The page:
When making the right decision while purchasing a rack, or series of racks, it is important to make sure the product you are purchasing is ideal for your installation. Different types of rack formats apply to specific applications and since racks are an essential piece of hardware for almost every AV or IT installation, choosing the most effective rack format is paramount for a successful installation.
Below, Tim Troast, Director of Physical Infrastructure Products at Middle Atlantic, discusses best practices when choosing, installing and utilizing rack formats in different types of infrastructures.
According to Troast, “when deciding what rack would be the best for your given application, there are two equally important paths to explore.”
They are not mutually exclusive and can incorporate several layers of consideration. The following considerations are essential to approaching the decision making process in the most informed, and purposeful, way possible:
What’s Going in It?
According to Troast, “the nature of your system and the equipment that comprises it will dictate many factors about the rack that will suit your project needs. This ranges from the physicality of those components, how they perform when in use and how they are connected. Careful planning pays off in the long run, and to do that, consideration should be given to these factors”
Physical Attributes of Components
Why it’s important: “Equipment racks vary in size. There are options to accommodate varying heights, widths and depths, and the rack you choose should be sized appropriately to handle all the pieces of equipment that will be installed within it. Take some time to inventory how many components are being installed in the rack and their sizes. You may also want to take measures to future proof the equipment rack – components may change or be added over time so you may want to designate a few extra rack spaces for growth.”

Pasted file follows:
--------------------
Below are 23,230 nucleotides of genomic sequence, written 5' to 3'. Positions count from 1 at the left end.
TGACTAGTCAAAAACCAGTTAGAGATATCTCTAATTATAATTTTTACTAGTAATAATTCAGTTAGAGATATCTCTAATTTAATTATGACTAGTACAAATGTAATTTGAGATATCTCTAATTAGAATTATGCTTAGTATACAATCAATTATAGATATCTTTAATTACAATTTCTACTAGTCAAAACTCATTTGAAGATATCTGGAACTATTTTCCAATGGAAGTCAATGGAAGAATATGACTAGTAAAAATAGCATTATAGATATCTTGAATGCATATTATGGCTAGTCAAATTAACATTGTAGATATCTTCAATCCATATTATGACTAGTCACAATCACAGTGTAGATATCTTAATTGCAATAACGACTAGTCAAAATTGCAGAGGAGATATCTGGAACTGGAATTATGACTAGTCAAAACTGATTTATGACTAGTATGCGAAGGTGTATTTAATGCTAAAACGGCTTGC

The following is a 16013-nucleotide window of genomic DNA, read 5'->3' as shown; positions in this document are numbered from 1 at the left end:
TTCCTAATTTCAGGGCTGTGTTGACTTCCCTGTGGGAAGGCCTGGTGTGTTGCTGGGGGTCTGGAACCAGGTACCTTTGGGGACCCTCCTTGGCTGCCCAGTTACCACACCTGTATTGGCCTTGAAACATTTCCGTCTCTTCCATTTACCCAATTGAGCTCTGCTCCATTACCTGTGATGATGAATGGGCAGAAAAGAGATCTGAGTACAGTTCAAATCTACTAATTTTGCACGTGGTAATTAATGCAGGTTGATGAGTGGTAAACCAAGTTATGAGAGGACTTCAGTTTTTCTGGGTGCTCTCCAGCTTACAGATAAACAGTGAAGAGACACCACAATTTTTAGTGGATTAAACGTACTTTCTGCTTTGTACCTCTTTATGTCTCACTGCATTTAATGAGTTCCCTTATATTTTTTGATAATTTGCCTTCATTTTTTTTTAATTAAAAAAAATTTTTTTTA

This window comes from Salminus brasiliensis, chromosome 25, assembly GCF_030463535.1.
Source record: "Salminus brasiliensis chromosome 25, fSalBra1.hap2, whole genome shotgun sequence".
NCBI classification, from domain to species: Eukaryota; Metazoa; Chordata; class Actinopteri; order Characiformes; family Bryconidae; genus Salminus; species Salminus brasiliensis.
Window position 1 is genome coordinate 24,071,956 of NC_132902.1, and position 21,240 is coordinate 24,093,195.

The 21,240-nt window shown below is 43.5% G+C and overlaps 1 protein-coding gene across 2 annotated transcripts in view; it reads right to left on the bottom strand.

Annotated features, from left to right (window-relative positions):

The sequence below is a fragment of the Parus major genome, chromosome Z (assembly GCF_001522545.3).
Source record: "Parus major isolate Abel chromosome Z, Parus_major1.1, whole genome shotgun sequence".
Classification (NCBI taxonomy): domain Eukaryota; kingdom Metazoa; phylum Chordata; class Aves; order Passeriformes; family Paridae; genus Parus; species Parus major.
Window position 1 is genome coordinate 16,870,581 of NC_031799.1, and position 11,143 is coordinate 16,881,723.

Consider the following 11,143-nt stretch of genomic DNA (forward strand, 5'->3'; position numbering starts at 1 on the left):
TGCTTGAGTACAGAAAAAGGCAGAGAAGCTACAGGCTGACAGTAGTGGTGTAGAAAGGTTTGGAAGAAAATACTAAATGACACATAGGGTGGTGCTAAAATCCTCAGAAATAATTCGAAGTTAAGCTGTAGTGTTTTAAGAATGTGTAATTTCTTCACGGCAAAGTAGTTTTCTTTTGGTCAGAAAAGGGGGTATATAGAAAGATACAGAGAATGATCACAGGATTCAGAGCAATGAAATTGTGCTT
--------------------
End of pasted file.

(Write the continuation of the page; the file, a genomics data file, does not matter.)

Why it’s important: “An AV system is comprised of active components that produce varying levels of heat. It is vital to system reliability to think critically about ensuring adequate airflow for the components being installed and the amount of heat they give off. Not only does the rack need to be capable of removing the heat produced, but the space where the rack is located needs to be able to handle removing it as well.
Free online resources, like a ‘thermal calculator’, will help you plan for a system that maintains optimal rack temperatures. One version of these online thermal calculator is available from Middle Atlantic here.”
Cables and Capacity
Why it’s important: “The size and nature of the rack you choose will be affected by the cables being used and the rack’s capacity to handle them. If your installation is one that’s very cable-intensive, there are options available that provide extra lacing bars to manage cable bundles. Consider also the depth of the deepest component being installed in the rack and plan on needing another 3″ – 6″ of useable rack depth. This will account for the cables being routed to the equipment, as well as any vertical power strips you may install in the back of the rack to power the system.”
Where is it Going?
“Determine where the equipment rack will be located. It will vary based on several factors, but ask yourself whether it will need to be visible and the components and cables within will have to be accessible, or if the rack will need to be hidden (e.g. in an equipment room or closet). Take into account these three very critical considerations to help determine the best location, and thus the best rack to get the job done,” says Troast.